A field experiment was conducted at farmer's field, Durgadevigudi near Dharwad city to study the direct and residual effect of iron management practices for groundnut-maize cropping sequence in calcareous Vertisol during Kharif season of 2002-03 and rabi season of 2003 and 2003-04.
The characterization study revealed that, the distribution of available iron was found to be associated with clay content, organic carbon, soil pH and calcium carbonate and the percentage contribution of soil iron fractions to total iron were in following order: Residual iron > amorphous Fe-oxide occluded iron > organically bound iron > Mn-oxide occluded iron > Pb-displaceable iron > exchangeable iron > acid soluble > water soluble iron.
The incubation study indicated that, the effect of varying levels of FeSO4 was significant with respect to water soluble iron, acid soluble iron, exchangeable iron and Pb-displaceable iron in soil. However, increase in CaCO3 levels in soil significantly decreased all iron fractions in soil at varying days after incubation period.
The field experiment revealed that, direct and residual effects of pyrite application @ 50 kg per ha was superior in terms of growth, yield, quality and biochemical parameters and nutrient uptake by groundnut and maize and it was on par with 100 kg FeSO4 per ha and significantly superior over rest of the treatments.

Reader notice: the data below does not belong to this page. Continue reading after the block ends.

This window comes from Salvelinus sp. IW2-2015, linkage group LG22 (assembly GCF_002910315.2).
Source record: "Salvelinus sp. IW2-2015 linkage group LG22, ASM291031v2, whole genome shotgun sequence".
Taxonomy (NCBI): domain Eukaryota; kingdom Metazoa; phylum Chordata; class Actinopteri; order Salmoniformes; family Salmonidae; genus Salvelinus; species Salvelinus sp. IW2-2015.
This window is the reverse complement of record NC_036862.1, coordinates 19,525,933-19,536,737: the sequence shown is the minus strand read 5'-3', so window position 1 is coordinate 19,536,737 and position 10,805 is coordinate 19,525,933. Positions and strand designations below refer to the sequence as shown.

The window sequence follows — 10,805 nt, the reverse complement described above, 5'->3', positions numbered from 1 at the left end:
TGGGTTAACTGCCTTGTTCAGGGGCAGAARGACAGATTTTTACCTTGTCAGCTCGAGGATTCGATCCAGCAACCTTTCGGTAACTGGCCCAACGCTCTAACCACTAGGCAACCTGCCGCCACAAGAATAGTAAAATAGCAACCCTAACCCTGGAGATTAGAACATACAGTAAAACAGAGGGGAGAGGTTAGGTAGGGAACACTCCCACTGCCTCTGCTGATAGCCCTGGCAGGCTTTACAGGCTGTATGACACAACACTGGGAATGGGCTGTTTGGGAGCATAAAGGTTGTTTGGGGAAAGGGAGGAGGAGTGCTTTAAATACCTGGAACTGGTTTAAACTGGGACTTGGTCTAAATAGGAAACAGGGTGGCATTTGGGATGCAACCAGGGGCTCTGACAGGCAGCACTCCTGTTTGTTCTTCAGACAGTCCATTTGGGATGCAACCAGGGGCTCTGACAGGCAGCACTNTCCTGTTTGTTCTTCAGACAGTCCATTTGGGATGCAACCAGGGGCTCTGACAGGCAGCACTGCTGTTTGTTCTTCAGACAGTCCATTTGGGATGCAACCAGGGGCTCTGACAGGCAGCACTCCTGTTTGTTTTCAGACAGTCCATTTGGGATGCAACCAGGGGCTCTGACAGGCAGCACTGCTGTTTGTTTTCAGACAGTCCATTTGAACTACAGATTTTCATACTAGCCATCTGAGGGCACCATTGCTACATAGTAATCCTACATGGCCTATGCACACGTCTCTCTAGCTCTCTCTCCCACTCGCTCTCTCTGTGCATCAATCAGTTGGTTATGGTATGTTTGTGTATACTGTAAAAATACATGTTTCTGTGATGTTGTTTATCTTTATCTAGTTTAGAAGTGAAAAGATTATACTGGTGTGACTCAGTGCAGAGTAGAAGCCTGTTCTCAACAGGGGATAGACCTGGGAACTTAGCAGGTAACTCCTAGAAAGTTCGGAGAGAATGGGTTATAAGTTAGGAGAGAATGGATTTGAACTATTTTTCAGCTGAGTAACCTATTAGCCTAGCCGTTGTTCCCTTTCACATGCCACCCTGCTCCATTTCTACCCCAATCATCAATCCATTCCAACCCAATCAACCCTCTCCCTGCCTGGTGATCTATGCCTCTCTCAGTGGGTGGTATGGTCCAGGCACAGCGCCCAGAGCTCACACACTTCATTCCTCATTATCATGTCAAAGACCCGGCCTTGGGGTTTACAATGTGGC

The iron fractions (water soluble iron, acid soluble iron, exchangeable iron, Pb-displaceable iron) were higher due to direct and residual effect of pyrite application @ 50 kg per ha and it was on par with 100 kg FeSO4 per ha and significantly superior over rest of the treatments.
Path analysis indicated that, soil and plant iron fractions, which were important for groundnut (acid soluble, ferrous iron at 60 and 80 DAS) and those, which were important for maize (water soluble, Pb-displaceable and ferrous iron at 30 DAS ) are different to attain higher yield.